lawforthemasses wrote:I am a December 2009 graduate of Phoenix School of Law. I sat for the February 2010 bar exam and passed it my first time. I found the school to be completely helpful in getting me practice-ready and prepared to enter the workforce. I had zero delays in getting hired and took my first job as an associate in a small firm. The pay wasn't good, but I had to start somewhere and knew I could promote myself in due time. Now, having practiced for three-plus years, I can tell you that not once I have encountered discounts to my abilities as an attorney by either colleagues or clients. I am making six-figures and enjoy my current firm. I cannot comment on the current situation within the school, but when I attended I believe I got a quality legal education.
I have no comment on the truth or falsity of the post. We have no way of verifying the claims, although the author is apparently wiling to meet anyone for lunch.
First: This is a direct quote from one managing partner of a mid-sized firm I know of in Phoenix: "There isn't a chance in hell I'd ever agree to hire a graduate of that school." The school in question was PSOL. Another partner from a different firm who was part of the conversation nodded his head in agreement. (I'm in government so I just smirked.) I know that this is a widely held view among lawyers in the community. Do I think it's totally fair? Probably not but what do I care. If I want to ban all graduates from PSOL or for that matter Yale, that would be my prerogative if I ran a firm.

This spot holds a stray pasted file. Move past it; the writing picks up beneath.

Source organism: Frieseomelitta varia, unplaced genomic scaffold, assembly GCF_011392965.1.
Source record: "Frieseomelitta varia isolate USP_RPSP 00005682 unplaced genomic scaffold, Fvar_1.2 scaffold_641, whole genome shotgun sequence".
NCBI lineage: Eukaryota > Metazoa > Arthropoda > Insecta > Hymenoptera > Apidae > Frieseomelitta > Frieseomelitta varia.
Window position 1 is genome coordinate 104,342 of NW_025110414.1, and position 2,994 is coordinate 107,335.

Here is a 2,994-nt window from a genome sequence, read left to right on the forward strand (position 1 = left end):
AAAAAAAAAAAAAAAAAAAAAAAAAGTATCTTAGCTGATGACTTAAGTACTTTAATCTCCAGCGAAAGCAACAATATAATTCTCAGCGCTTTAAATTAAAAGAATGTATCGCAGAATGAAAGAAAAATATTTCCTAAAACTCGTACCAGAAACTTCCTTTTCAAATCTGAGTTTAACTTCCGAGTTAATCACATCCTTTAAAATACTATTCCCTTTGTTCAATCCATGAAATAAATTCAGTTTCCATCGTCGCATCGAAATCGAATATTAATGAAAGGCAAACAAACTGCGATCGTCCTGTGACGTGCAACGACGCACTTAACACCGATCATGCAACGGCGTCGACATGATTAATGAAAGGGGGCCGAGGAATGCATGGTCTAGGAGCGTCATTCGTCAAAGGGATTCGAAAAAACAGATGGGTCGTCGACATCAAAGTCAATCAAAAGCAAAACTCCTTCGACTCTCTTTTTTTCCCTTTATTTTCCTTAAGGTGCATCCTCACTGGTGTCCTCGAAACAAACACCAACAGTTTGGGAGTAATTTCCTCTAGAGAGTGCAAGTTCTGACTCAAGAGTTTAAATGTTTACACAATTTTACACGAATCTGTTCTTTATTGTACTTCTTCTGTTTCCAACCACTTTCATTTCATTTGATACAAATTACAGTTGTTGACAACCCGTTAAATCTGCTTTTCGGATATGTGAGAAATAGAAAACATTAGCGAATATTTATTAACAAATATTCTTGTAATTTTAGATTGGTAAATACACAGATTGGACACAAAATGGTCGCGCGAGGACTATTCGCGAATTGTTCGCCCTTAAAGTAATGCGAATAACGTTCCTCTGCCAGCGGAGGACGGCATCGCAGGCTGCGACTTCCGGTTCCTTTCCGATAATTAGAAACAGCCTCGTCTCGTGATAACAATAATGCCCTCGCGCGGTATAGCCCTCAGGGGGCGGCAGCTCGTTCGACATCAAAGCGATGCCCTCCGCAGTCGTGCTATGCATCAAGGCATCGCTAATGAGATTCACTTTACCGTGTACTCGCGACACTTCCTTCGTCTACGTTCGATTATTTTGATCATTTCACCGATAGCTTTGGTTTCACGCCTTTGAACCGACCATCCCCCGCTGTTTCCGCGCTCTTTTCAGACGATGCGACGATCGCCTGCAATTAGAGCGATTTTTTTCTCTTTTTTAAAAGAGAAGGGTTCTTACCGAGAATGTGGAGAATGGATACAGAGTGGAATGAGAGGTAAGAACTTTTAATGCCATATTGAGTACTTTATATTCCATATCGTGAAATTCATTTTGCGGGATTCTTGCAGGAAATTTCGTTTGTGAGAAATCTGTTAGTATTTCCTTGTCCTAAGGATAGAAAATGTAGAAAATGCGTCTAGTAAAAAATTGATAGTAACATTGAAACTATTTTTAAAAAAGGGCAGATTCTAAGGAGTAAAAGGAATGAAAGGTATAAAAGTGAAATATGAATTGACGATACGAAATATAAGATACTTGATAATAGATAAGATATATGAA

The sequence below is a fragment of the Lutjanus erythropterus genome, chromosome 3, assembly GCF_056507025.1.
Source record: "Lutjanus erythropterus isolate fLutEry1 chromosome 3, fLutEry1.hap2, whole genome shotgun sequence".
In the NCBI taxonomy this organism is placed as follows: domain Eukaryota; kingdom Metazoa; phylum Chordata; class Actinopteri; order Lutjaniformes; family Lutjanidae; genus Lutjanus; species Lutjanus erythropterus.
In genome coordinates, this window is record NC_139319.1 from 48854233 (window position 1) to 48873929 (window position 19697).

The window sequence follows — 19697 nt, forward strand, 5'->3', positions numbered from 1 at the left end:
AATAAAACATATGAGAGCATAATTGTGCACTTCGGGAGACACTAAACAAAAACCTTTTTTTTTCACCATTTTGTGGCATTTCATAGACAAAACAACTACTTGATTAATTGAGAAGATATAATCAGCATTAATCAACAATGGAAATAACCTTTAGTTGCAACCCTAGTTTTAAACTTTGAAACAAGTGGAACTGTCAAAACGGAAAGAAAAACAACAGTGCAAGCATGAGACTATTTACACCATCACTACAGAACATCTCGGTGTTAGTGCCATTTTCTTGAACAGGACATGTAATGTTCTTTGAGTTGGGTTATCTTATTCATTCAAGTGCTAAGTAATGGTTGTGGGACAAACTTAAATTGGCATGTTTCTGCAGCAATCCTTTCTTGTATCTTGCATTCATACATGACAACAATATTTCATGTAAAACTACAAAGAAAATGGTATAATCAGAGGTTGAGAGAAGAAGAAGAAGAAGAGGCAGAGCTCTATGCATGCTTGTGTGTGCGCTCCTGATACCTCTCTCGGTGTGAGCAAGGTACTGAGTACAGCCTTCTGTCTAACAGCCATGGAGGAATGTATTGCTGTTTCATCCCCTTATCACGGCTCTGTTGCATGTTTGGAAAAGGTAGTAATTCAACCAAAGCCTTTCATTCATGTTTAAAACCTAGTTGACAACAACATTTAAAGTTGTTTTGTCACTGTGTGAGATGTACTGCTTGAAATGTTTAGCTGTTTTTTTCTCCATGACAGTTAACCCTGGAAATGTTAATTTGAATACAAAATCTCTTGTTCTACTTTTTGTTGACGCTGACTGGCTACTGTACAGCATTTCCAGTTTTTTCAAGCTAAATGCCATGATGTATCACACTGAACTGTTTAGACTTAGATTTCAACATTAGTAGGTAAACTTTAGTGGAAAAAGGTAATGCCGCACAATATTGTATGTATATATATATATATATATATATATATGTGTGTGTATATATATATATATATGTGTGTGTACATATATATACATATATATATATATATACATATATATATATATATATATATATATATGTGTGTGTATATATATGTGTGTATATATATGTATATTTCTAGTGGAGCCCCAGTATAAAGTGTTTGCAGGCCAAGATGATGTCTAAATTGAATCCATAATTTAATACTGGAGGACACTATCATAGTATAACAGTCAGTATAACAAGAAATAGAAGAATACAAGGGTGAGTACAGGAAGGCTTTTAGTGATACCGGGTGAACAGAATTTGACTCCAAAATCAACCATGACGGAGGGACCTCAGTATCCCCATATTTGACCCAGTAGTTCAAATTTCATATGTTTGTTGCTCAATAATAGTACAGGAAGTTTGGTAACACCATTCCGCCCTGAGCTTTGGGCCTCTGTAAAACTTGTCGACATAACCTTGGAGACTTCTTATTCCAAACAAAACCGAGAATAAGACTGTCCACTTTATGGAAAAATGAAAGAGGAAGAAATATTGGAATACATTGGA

Second: Kudos to this guy for landing a "six figure" salary as a 3rd year associate at a "small firm." I don't know how he pulled that off but it is extremely misleading to suggest that other people can pull it off too. I'm familiar with what the salaries are at Phoenix and Scottsdale firms, big, small, and mid-sized. 3 year lawyers are nowhere near six figures unless they're in BIGLAW or working for one of the very rare mid-sized firms that have elite, boutique characteristics (like Osborn Maledon, which prefers Ivy League credentials).
Notably, the author doesn't give additional details that would allow us to judge whether his situation is unique to him (which I'm quite sure it is) or not. The point is: 3 year lawyers with degrees from PSOL are doing very poorly in the Arizona legal market today. The school's job statistics confirm that conclusion. The free ride sounds great until you consider the 70% chance of your losing it for your 2L year, when they know you won't want to quit for finances alone.